The Atlantic

What the Yemen Vote Reveals About the Democratic Party

It’s finally moving left on foreign policy.
Source: Henry Nicholls / Reuters

For several years now, commentators have wondered if Democrats—who have shifted left on domestic issues—would shift left on foreign policy, too. We now know the answer; the shift is under way. The clearest evidence yet is the Senate’s vote last Wednesday to move forward a bill that would end America’s role in the war in Yemen. It signals the birth of a post-Obama Democratic foreign policy.

Remember that America’s participation in Saudi Arabia’s military campaign in Yemen did not begin under Donald Trump. It began under Barack Obama.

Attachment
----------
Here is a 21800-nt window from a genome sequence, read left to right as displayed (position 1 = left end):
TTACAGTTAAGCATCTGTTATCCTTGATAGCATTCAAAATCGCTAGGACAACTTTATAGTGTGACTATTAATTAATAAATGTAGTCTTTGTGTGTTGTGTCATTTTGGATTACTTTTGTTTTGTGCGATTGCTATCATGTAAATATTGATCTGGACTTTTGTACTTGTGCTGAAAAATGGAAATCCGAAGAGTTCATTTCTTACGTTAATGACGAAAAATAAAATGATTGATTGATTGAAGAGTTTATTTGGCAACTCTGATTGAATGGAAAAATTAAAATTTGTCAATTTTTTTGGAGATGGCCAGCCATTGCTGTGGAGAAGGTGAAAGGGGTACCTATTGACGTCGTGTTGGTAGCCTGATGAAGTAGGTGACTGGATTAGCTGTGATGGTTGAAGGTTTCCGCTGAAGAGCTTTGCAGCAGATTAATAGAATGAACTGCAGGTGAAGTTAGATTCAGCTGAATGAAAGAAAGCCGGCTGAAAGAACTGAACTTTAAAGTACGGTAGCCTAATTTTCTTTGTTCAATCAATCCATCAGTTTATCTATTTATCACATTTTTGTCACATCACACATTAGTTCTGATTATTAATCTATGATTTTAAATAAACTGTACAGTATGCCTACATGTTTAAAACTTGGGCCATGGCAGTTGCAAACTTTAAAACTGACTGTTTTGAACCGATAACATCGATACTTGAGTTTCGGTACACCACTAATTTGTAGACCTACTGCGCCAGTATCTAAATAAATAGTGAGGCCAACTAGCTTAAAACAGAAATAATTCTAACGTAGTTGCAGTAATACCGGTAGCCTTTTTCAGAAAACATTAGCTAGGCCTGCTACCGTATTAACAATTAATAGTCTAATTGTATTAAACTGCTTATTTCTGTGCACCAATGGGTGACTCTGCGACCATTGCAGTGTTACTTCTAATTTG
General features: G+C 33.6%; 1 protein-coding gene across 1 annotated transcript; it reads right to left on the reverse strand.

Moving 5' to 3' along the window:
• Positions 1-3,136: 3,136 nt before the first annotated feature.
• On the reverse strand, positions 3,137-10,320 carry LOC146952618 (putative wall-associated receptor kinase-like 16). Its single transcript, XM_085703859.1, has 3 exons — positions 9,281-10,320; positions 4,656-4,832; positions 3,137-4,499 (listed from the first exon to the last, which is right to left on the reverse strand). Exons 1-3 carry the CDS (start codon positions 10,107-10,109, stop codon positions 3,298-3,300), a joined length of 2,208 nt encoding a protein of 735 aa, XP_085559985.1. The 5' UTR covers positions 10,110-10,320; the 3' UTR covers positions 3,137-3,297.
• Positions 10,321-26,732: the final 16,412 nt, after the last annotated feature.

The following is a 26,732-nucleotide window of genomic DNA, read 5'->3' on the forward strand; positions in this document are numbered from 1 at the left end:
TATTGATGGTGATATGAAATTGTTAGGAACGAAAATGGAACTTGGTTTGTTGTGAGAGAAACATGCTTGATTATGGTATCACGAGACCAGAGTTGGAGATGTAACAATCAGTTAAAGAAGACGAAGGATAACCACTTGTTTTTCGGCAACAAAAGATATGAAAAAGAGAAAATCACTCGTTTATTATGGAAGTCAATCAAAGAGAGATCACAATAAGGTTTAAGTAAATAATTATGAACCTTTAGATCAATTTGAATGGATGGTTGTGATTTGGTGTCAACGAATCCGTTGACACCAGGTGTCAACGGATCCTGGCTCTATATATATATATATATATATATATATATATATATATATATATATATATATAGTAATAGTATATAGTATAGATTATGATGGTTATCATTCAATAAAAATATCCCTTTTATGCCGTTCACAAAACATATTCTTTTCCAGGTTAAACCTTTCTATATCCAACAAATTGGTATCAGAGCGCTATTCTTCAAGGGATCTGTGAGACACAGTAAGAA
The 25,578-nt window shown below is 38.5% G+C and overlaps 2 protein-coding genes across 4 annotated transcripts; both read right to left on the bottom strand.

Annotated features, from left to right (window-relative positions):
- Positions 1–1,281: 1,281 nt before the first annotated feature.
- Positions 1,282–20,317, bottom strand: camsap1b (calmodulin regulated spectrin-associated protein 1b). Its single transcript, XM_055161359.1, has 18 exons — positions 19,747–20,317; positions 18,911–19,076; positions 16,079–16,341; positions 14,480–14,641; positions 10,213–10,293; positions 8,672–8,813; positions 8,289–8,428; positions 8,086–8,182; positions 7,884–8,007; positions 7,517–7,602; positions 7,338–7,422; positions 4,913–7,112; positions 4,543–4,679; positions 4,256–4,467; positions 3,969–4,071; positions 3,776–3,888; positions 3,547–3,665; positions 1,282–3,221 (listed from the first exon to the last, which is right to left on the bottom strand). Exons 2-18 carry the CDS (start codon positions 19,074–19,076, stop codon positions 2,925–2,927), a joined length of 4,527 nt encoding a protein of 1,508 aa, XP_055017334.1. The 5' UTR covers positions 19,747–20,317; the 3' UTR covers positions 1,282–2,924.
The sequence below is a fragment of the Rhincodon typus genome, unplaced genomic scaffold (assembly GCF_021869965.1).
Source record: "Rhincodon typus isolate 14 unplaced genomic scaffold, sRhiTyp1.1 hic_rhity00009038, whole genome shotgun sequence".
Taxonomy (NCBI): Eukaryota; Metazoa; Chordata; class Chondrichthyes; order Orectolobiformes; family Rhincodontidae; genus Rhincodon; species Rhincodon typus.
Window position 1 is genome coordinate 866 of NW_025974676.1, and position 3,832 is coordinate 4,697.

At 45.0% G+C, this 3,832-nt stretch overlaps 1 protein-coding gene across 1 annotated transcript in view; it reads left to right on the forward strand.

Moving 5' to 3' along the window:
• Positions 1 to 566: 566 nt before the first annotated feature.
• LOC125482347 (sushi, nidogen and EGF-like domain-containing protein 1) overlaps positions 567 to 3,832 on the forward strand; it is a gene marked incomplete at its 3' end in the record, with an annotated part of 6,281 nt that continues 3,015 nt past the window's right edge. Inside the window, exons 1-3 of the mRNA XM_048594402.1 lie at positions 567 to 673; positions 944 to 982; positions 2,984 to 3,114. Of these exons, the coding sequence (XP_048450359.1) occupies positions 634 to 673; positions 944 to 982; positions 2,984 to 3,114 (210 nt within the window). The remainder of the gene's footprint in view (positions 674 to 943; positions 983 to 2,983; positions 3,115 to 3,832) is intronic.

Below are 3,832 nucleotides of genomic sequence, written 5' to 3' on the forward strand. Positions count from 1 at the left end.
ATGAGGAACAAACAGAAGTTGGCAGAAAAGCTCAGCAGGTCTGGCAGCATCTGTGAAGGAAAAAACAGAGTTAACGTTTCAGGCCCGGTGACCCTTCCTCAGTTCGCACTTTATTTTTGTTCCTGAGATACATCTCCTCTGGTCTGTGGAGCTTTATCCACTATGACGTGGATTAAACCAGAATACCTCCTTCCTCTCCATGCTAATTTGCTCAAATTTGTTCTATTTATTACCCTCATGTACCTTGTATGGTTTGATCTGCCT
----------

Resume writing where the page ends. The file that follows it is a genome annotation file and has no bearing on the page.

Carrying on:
In spring 2015, after Houthi rebels backed—though not controlled—by Iran took over much of Yemen, the Saudis asked the Obama administration for military help. The rebels, Riyadh claimed, might threaten Saudi Arabia itself. Some in the administration felt uneasy, a former White House official told me. But the Saudis were already angry about Obama’s push for a nuclear deal with Iran. “The view among most of the cabinet,” the former White House official explained, “was that if we didn’t come to the Saudis’ help when they felt they were threatened by an Iranian-backed rebel

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